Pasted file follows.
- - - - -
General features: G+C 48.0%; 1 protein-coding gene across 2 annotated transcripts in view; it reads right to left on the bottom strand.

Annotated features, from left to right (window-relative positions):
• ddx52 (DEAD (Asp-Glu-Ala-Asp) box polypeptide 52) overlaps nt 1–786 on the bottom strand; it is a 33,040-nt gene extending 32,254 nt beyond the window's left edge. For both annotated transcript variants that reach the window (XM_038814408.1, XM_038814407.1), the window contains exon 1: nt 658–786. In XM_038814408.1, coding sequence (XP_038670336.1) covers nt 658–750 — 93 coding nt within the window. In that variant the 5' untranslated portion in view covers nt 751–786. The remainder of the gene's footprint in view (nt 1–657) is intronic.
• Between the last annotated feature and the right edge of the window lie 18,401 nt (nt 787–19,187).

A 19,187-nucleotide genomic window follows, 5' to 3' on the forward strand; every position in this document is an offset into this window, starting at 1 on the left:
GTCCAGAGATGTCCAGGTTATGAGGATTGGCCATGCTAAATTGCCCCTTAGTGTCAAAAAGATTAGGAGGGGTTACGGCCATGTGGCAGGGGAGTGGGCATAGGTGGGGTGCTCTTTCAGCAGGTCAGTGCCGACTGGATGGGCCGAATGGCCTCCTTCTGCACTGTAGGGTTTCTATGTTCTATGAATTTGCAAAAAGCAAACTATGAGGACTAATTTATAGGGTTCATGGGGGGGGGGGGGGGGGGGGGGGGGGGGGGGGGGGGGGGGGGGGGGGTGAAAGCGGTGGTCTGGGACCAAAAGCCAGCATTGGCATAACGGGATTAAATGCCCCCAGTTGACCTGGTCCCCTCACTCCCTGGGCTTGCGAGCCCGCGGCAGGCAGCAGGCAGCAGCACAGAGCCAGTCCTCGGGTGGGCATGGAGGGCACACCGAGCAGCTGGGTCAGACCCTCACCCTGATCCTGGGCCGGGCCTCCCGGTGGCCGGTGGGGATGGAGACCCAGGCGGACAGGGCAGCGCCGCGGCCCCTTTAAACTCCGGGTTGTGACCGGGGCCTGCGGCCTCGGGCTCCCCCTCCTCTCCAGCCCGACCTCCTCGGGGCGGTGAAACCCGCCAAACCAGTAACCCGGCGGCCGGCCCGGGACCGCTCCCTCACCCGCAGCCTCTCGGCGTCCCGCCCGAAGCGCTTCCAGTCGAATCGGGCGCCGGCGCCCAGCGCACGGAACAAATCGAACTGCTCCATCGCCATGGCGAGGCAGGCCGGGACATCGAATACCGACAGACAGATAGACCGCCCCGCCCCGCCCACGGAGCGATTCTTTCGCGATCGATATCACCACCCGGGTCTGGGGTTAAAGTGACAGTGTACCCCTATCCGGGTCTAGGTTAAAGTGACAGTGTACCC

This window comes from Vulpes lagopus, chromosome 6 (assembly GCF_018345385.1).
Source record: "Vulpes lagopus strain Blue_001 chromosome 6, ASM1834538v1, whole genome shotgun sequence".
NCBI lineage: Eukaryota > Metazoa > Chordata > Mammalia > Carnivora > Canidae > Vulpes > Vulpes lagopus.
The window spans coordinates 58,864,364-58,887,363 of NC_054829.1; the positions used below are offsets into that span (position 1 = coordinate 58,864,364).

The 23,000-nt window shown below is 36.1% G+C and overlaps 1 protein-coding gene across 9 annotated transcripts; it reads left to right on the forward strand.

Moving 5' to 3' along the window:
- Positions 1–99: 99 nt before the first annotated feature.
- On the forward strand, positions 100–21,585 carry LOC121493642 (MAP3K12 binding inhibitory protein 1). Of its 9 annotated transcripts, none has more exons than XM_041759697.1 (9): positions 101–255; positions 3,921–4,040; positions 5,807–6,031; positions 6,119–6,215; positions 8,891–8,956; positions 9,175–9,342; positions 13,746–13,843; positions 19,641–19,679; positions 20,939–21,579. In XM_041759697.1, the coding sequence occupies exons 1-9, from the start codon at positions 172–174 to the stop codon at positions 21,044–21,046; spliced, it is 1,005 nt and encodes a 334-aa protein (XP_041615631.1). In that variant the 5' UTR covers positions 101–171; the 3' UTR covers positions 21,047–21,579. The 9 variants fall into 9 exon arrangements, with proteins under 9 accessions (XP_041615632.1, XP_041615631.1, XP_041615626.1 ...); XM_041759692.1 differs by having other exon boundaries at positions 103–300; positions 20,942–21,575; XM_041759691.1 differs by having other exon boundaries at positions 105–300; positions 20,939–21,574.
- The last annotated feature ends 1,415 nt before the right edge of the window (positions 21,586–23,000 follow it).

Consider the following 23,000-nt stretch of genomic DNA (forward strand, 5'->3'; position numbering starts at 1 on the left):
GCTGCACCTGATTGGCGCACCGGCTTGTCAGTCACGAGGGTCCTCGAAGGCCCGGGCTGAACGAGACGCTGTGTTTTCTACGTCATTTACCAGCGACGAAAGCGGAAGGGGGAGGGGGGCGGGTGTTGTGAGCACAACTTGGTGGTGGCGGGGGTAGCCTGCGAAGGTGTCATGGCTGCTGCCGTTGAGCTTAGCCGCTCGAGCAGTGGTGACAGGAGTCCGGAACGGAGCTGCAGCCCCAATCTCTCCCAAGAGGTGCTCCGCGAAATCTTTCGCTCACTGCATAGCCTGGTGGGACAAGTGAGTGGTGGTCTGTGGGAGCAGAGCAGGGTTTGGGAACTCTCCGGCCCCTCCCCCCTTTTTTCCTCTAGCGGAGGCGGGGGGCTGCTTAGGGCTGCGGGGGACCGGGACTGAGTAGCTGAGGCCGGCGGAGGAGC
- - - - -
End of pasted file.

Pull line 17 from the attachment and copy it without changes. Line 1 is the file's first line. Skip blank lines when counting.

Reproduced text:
GCTGCACCTGATTGGCGCACCGGCTTGTCAGTCACGAGGGTCCTCGAAGGCCCGGGCTGAACGAGACGCTGTGTTTTCTACGTCATTTACCAGCGACGAAAGCGGAAGGGGGAGGGGGGCGGGTGTTGTGAGCACAACTTGGTGGTGGCGGGGGTAGCCTGCGAAGGTGTCATGGCTGCTGCCGTTGAGCTTAGCCGCTCGAGCAGTGGTGACAGGAGTCCGGAACGGAGCTGCAGCCCCAATCTCTCCCAAGAGGTGCTCCGCGAAATCTTTCGCTCACTGCATAGCCTGGTGGGACAAGTGAGTGGTGGTCTGTGGGAGCAGAGCAGGGTTTGGGAACTCTCCGGCCCCTCCCCCCTTTTTTCCTCTAGCGGAGGCGGGGGGCTGCTTAGGGCTGCGGGGGACCGGGACTGAGTAGCTGAGGCCGGCGGAGGAGC